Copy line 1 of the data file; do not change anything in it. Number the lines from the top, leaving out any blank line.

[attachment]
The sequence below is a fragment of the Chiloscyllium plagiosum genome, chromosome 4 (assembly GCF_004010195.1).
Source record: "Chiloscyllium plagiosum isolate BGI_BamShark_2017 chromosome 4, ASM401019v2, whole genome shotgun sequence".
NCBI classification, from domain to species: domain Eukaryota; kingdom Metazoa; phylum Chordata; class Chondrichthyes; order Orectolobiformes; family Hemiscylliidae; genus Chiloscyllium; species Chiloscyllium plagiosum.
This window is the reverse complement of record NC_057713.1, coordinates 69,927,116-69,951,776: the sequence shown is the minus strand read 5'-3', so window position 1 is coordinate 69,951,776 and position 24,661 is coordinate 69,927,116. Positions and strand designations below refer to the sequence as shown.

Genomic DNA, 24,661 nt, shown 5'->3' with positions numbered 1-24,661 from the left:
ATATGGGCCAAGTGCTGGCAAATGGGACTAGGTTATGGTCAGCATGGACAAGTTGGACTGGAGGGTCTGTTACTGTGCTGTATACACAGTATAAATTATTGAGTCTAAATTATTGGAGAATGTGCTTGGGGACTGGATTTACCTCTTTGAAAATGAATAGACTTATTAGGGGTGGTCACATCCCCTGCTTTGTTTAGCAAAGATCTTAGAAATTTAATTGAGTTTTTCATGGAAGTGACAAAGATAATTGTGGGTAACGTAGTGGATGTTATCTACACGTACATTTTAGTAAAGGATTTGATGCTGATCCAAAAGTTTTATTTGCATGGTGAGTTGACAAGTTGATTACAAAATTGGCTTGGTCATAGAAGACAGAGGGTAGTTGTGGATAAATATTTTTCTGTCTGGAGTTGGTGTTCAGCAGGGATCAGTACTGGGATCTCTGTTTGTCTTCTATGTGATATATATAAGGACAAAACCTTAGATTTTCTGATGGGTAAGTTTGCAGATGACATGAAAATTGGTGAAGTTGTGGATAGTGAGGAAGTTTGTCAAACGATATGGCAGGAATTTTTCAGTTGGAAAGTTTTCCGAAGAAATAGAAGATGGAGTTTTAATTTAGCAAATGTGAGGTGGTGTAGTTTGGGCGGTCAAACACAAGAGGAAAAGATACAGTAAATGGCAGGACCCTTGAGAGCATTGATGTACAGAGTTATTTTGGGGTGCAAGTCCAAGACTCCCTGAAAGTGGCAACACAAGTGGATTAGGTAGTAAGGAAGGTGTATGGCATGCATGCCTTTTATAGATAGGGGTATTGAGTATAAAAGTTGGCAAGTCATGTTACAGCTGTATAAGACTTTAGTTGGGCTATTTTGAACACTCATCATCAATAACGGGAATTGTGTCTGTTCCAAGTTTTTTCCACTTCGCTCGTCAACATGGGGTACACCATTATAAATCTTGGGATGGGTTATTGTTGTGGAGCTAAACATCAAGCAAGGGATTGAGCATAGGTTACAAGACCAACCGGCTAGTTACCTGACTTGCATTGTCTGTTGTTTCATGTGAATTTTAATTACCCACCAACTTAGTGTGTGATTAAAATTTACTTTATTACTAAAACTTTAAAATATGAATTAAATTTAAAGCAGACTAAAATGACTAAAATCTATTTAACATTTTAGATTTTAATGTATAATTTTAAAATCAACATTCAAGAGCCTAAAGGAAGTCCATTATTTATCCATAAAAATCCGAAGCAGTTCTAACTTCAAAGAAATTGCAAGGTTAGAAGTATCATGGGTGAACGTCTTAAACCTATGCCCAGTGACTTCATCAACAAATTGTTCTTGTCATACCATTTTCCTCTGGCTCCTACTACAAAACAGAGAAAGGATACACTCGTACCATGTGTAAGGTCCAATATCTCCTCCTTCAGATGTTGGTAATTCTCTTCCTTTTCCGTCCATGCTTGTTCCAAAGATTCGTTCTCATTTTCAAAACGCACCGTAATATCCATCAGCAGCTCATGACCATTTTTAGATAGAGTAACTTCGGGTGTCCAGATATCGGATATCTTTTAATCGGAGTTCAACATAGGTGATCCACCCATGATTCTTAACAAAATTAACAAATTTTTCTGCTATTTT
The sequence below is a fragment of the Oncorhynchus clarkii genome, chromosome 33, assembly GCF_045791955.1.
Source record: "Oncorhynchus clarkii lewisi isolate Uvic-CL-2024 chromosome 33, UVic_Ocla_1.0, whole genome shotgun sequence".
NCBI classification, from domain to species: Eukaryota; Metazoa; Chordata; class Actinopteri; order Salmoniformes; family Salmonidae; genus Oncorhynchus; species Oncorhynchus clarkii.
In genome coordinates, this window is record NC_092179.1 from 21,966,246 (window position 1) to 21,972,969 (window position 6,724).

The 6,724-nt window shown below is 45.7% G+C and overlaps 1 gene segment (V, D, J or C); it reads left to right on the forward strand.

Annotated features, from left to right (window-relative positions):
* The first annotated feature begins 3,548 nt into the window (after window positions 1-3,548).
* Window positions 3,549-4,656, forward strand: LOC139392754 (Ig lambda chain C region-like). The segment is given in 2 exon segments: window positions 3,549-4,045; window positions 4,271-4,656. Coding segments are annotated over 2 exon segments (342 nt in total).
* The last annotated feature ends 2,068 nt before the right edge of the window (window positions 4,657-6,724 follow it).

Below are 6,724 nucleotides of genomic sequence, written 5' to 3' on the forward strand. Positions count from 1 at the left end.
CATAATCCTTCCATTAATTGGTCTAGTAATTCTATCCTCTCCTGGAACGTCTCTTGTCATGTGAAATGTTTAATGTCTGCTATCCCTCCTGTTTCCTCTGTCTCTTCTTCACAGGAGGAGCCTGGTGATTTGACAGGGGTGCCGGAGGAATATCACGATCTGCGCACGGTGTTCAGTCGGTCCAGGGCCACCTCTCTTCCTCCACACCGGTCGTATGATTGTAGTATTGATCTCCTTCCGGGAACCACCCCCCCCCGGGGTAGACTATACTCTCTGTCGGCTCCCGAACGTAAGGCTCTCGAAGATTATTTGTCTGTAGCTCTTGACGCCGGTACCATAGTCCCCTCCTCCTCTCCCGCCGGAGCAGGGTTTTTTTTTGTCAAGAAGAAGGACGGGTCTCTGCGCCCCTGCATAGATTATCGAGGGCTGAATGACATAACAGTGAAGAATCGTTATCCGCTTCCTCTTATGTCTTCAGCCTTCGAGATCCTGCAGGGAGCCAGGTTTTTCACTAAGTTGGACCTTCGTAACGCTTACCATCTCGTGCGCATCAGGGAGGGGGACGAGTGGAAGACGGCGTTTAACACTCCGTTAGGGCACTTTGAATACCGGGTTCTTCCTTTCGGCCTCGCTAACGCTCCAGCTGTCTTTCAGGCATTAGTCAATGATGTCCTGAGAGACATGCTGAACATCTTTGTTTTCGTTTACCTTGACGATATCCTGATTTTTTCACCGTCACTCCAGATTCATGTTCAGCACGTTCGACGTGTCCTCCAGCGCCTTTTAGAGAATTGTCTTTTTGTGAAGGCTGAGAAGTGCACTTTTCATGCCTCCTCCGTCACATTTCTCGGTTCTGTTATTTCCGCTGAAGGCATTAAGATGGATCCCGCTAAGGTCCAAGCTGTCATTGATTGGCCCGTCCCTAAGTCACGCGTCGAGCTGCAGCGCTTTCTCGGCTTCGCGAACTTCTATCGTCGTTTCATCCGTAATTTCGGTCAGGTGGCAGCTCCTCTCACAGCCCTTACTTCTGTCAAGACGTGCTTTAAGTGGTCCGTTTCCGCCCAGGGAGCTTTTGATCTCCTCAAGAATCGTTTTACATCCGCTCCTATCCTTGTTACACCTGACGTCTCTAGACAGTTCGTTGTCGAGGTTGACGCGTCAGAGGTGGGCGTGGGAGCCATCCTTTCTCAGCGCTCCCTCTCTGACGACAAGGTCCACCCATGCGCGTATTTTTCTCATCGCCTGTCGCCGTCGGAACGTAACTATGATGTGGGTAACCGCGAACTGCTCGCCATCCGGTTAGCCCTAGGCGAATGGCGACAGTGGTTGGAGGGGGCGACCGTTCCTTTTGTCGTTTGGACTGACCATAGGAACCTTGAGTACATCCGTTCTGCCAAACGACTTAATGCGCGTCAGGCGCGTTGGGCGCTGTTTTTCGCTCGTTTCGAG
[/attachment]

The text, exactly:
The sequence below is a fragment of the Chiloscyllium plagiosum genome, chromosome 4 (assembly GCF_004010195.1).